Nurse Fired For Reporting Nursing Home Abuse

Nursing Home AbuseNursing home abuse is a problem that affects residents at 1 in 3 nursing homes. Anyone who has a loved one or relative in a nursing home should be aware of the signs of abuse and should report any suspected instances of negligence or abuse immediately.

In February a nurse in Cleveland, Ohio says she was fired after she reported a case of nursing home abuse. In 2012 she worked at the MetroHealth Prentiss Center and during the course of her employment at the nursing home was witness to the abuse of one of the residents. The incident she witnessed happened in September of 2012 and involved a 90 year old resident at the facility. The ex-employee said that the woman would be left in her room for hours, though she would be screaming and crying for help. The elderly woman was unable to get up on her own to get to the bathroom. But because staff would ignore the woman’s cries for help, she would try to get into her wheelchair by herself in order to get to the bathroom. The bed was up high, however, and this was dangerous. The nurse told a news station in an interview “The bed was in the high position. 4 rails up. This woman crawled out of bed, which she could have killed herself, getting out of bed.”

The ex-employee reported these abuses and subsequently staff at the home underwent re-training and one of the aides was disciplined. She, however, was fired from her job and claims that this was precipitated by her reporting the abuses she saw. The facility had already been under investigation in 2011 due to another incident of abuse against a 78 year old resident. The nurse thinks she was fired because the facility did not want any more bad publicity.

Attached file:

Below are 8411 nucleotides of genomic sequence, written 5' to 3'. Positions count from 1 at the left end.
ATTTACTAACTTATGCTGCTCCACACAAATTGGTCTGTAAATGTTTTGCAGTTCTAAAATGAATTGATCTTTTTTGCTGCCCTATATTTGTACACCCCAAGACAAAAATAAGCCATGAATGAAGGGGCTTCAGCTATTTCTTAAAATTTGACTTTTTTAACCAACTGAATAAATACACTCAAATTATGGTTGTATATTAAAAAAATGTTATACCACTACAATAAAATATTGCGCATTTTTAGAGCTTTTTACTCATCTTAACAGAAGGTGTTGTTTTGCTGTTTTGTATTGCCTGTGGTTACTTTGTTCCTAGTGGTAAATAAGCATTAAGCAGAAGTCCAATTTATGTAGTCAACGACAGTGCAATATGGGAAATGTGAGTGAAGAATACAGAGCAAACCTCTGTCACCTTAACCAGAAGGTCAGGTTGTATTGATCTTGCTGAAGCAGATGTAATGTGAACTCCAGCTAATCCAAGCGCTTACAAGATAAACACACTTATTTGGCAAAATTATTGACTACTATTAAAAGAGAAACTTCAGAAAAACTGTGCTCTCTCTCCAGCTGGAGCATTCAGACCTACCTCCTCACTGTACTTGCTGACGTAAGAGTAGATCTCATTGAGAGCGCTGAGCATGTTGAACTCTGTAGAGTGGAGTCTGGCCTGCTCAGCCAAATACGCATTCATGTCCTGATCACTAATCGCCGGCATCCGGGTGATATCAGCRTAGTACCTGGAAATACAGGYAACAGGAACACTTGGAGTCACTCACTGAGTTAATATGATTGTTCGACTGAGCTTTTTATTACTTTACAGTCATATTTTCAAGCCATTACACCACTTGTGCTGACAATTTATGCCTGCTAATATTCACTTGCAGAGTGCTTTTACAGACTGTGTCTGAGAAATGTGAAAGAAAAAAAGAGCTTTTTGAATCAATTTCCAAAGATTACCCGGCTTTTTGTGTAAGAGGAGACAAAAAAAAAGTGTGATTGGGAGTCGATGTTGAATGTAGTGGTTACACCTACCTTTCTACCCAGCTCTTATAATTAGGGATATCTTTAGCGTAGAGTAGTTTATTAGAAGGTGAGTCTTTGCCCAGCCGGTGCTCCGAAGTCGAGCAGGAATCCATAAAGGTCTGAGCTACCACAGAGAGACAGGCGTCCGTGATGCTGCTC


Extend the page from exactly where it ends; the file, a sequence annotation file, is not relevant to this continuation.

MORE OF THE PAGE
A family member of the victim who the former employee reached out to said that she was unaware of the incident and would not have known had the nurse not called her. No one from the nursing home had contacted her to let her know what had happened. The victim’s niece was shocked to learn of the abuses against her aunt and immediately removed her aunt from the nursing home.

A manager from the nursing home was contacted by a news station to discuss the allegations and the abuse but refused to talk and hung up the phone.

The former employee is working with a nursing home abuse attorney to get justice. Under the Ohio Whistleblower Law, which protects employees from being disciplined, retaliated against, or fired for reporting abuse, she has the right to sue MetroHealth.

Employees do not report abuse sometimes because they are afraid of losing their jobs or being retaliated against. This is one of the reasons why nursing home abuse is one of the most underreported forms of abuse.

If you suspect or know that a loved one has experienced nursing home abuse and neglect, contact a nursing home abuse attorney who can help you to hold the facility and offending staff members accountable. Residents have the right to be safe and cared for when they reside in care facilities and when the facility perpetrates abuses against residents they need to be held accountable.


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